"Your frustrations are understandable, Milady," the Masked Shadow replied, his voice hauntingly soft; a trace of a Cockney accent remained, but it was almost unnoticeable—the darkness had worn it off of him. Green eyes glanced at Veran from behind the dark mask which covered his face. The man was also cloaked in a black robe. "If she aids the resistance, they could gain more power."
"But it still won't be enough," Veran assured him. "And yet… in spite of all of my minions searching for them, so many of them elude us. It's only a matter of time until they come here."
"Let them come," said the Masked Shadow. "I will strike down every one that dares to bring you 'arm."
"You would do that?" she purred, amused.
"But of course, Milady," he said. "You found me and took me in five years ago, when I show up without a single a memory or knowledge of who I was. You treated me as your son; of course I shall protect you to return the favor."
Veran smiled to herself.
"The opportunity may yet present itself," she said. "But for now, I wish for you to see how our prisoners fare. I shall require nothing else from you tonight."
"As you wish, Milady," the Masked Shadow replied. The man was lost in thought as he headed towards the tower dungeon. The only life he had ever known was that of the last five years, living here in the Tower. Often, he wondered what had happened previously in his life, and why he was not able to remember any of it. But with a new purpose in life, he didn't seem to mind much about his lost memories… except that for some unexplainable reason, something about this entire picture didn't seem right. He knew no other life, and yet, in the deepest reaches of his heart, felt as though that this was not how it should be. He forced himself to ignore the feeling; Veran had given him food and shelter, and he owed his loyalty to her and her alone. But it didn't stop those feelings from puzzling him at times.
And then there were the dreams. Every so often, he would have vague, fuzzy dreams. He did not remember the dreams specifically, but blurry bits and pieces—feelings of happiness, moments of laughter, moments of warmth and light… He forced himself to dismiss these as well; they made just as much sense as those odd feelings.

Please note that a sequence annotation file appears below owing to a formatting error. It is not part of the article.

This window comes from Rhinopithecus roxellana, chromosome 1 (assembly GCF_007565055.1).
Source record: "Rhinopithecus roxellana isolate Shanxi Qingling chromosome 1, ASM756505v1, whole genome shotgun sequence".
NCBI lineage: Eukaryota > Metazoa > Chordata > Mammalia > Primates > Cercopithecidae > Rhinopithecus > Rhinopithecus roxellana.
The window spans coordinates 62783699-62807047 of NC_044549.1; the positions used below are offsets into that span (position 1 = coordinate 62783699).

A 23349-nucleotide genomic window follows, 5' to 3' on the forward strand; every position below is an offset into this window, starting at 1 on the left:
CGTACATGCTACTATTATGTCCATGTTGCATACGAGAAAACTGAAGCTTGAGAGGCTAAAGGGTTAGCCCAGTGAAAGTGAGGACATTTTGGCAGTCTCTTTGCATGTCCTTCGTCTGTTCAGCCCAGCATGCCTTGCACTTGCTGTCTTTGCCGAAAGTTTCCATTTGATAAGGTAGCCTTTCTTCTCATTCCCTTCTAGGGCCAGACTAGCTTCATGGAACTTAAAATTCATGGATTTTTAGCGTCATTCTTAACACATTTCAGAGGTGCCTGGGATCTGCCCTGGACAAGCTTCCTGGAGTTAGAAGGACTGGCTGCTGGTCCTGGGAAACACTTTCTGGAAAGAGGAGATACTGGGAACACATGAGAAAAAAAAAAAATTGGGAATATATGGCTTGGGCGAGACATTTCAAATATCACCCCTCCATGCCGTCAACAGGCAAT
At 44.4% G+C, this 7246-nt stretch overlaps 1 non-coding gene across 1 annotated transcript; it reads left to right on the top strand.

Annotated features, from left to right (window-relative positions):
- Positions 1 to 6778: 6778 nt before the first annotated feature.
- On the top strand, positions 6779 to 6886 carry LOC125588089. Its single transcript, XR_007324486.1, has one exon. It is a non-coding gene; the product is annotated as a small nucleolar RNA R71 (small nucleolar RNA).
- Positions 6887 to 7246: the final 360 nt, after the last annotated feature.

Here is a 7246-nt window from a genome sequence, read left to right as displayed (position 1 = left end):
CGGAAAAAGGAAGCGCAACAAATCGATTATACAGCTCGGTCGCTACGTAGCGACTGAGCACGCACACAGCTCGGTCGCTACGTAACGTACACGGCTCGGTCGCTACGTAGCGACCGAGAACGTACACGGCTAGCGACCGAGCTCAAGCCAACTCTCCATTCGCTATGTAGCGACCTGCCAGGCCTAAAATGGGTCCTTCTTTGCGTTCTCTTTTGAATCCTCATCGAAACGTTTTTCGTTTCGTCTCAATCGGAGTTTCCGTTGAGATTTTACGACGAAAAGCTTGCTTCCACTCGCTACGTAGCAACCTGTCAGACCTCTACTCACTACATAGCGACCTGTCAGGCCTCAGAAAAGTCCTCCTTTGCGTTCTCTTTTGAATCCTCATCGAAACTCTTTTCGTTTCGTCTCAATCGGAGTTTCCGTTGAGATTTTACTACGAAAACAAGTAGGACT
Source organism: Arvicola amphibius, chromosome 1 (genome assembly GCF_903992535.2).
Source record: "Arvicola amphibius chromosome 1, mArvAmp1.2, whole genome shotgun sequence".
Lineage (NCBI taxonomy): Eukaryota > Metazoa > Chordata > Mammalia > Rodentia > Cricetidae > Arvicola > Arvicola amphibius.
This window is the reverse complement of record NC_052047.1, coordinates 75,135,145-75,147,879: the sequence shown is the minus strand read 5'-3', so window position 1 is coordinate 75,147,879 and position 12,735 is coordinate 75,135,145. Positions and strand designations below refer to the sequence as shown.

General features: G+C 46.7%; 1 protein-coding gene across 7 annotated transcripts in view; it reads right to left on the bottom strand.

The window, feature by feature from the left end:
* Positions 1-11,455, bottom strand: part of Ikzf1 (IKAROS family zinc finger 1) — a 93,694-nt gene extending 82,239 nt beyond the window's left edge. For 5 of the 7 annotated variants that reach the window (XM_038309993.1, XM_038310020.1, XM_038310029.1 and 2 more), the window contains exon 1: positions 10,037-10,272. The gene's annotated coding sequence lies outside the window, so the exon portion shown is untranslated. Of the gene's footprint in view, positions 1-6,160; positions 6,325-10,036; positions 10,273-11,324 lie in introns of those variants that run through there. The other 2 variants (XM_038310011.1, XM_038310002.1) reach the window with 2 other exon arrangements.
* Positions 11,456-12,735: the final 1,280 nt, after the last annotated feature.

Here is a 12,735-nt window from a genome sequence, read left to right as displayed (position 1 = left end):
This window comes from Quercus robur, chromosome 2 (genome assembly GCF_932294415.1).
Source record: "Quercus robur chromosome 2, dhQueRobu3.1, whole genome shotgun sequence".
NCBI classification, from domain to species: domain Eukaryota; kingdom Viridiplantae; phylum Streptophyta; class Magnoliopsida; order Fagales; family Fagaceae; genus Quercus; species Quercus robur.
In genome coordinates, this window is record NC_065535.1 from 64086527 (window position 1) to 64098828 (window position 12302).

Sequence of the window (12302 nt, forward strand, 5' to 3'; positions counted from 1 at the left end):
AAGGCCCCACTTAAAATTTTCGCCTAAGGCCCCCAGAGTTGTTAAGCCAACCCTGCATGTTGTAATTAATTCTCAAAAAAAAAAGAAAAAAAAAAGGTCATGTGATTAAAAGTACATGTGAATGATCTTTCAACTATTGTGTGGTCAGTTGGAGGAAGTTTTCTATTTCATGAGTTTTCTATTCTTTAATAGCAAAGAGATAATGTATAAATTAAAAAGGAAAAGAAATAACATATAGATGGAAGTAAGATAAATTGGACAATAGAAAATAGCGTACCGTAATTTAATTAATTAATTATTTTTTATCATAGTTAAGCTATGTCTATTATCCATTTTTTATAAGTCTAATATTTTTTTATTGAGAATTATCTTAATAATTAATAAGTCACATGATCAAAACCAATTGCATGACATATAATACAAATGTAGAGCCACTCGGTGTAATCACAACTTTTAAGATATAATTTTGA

Reaching the dungeon, his green eyes leered at the prisoners behind bars, passing Hochstetter's cell, neither of them realizing that each was supposed to know who the other was. Along with Ambi in her cell was her descendant, Ralph. In the cell beside them was the green-haired Farore, Oracle of Secrets. And in the cell beside Farore was Princess Zelda. Veran had wasted no time in imprisoning the young woman whom she knew would bring her the most trouble. The Masked Shadow now hovered outside her cell, a smirk visible on his face, as the mask he wore did not cover his mouth.
"Your 'ope has not yet run out, Princess?" he asked, softly, still dropping the odd "h" whenever he spoke.
Zelda stared at him with fiery eyes.
"It shall never run out," she said. "But what about yours? It seems to have left you for the last five years."
The Masked Shadow laughed, scornfully.
"I am the most trusted advisor of Lady Veran," he said. "I've got power, and I don't need anything else."
Zelda shook her head. She sensed something about this young man from the moment she first saw him. She sensed that his true spirit was buried deep within the darkness of Veran's influence, but she was not sure if it was possible for him to break free from her influence alone.
Who are you really? she wondered.
The Masked Shadow sneered at her once more before leaving the dungeons. He reported to Veran that everything was in order, and he retreated to his chamber.
Once there, he pulled the mask from his face and removed the hood of his robe, and a head of tousled brown hair fell into place. He now pulled the robe off; he was now shirtless, but wearing the same pair of blue trousers (pockets empty) that he had been wearing the day Veran had found him. But he didn't pay attention to those; who he used to be no longer mattered, he decided, especially since he wasn't able to remember anyway.
He crossed to his bed, deciding to partake in a well-earned sleep. But as he laid his head back onto his pillow, a strange voice echoed in the back of his mind.
I miss you, mon pote. And if you ever find a way to communicate with us, please do so.
The man's eyes snapped open. What in the world was that voice? Why was he hearing it? And why was it saying those words to him? And why was he being so affected by it?
His heart was hammering in his chest as he sat up in his bed. He caught his breath, wiping the sweat from his face, and forced himself to lay back onto his pillow. He had to dismiss it as nothing—a mere product of his weary mind…
…even though that didn't seem right.